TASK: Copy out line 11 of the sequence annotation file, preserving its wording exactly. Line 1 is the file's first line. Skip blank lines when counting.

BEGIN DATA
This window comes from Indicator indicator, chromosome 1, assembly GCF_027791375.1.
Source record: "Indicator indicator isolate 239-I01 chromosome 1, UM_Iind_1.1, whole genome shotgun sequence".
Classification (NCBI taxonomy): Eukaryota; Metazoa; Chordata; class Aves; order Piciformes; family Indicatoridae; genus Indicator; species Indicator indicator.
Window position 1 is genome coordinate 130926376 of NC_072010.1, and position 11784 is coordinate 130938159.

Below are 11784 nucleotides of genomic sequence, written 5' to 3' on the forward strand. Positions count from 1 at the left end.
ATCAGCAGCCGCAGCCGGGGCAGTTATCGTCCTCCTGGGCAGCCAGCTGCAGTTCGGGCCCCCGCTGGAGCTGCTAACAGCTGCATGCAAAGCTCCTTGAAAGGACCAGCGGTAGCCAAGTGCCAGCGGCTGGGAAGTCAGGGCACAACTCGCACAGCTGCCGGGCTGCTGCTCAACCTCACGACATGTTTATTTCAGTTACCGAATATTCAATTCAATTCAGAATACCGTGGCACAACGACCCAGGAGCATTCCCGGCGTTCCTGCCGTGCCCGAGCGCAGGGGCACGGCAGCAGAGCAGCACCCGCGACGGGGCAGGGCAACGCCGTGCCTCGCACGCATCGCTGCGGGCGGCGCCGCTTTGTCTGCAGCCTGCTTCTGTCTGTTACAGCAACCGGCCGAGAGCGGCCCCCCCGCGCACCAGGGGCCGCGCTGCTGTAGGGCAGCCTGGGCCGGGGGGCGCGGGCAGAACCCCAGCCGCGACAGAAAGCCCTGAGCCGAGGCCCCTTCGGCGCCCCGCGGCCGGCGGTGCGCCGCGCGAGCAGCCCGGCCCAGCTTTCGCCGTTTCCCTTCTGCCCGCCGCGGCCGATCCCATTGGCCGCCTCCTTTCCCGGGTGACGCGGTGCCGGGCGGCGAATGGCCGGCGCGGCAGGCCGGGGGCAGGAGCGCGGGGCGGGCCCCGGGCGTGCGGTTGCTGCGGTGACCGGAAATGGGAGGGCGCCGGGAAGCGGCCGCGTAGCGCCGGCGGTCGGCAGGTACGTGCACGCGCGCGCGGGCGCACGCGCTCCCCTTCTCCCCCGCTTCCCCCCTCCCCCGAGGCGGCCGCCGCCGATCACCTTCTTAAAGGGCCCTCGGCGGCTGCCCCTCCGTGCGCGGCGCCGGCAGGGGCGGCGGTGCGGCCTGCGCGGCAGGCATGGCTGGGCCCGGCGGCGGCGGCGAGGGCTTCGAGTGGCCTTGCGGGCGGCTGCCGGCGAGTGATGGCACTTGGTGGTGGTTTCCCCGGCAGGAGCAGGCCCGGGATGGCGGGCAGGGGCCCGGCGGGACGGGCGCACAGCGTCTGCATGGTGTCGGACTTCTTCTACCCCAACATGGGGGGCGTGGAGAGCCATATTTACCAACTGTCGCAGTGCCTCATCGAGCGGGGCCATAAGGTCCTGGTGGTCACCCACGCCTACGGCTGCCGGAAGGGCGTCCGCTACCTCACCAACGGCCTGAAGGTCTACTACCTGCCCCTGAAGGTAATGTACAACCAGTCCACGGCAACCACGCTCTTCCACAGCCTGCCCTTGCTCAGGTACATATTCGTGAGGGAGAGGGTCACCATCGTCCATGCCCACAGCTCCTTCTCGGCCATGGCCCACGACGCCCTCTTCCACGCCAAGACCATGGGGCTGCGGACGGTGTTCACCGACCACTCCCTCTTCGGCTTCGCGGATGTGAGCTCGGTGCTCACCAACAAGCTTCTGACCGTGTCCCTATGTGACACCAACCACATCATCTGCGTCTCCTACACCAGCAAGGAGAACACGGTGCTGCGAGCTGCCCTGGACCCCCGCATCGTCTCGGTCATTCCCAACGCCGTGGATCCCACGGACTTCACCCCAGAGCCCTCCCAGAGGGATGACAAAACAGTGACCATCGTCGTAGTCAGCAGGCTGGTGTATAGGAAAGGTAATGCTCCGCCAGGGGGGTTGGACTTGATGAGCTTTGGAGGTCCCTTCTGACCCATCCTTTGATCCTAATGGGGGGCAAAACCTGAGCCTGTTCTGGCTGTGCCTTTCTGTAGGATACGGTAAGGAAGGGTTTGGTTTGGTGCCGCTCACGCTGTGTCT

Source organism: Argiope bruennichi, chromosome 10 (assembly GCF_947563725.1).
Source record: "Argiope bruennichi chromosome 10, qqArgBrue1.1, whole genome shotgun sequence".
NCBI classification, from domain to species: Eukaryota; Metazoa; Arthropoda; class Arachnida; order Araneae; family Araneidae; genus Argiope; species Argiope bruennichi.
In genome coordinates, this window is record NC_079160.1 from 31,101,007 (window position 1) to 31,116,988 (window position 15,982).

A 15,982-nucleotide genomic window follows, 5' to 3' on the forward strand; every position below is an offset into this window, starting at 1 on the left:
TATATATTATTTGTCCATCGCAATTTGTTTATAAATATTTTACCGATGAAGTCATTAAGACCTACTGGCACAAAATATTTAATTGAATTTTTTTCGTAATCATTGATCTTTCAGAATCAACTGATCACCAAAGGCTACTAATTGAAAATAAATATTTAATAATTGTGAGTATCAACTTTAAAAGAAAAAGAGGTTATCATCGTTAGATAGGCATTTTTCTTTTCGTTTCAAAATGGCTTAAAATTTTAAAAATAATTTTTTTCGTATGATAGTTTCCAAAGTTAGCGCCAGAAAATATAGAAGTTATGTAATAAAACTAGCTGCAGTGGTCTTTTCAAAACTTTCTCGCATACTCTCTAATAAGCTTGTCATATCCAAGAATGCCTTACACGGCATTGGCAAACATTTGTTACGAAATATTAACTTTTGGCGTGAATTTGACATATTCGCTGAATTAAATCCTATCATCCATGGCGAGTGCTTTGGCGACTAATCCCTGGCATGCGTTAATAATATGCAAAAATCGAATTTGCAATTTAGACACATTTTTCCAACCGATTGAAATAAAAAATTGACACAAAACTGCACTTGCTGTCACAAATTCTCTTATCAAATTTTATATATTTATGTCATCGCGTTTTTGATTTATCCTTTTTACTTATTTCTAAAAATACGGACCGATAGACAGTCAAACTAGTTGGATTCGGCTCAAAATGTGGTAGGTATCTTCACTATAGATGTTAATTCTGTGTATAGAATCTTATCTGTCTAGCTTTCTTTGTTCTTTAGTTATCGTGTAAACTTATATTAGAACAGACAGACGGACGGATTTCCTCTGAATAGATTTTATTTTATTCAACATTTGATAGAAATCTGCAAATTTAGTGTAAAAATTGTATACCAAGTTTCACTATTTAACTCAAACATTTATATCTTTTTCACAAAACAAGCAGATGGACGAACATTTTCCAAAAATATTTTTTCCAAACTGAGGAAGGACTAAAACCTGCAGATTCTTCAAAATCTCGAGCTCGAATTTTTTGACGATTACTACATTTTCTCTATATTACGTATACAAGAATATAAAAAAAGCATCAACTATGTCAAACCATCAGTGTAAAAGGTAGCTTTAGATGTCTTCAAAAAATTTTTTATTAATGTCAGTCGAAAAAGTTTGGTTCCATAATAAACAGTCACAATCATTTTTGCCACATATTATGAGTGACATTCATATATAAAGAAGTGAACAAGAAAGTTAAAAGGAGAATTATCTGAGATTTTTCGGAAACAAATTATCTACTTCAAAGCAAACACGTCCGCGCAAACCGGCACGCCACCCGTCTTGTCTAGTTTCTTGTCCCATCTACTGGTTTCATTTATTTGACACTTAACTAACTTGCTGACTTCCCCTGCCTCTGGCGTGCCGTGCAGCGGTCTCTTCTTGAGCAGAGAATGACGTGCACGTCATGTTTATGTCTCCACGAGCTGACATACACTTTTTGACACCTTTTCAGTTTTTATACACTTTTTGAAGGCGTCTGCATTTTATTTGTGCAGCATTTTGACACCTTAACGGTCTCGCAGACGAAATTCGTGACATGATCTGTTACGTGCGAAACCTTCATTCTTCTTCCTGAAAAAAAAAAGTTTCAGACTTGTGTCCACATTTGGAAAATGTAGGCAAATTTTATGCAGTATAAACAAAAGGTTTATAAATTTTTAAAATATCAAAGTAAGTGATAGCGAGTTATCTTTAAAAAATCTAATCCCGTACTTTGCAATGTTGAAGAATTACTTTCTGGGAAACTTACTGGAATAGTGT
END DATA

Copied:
A 15,982-nucleotide genomic window follows, 5' to 3' on the forward strand; every position below is an offset into this window, starting at 1 on the left: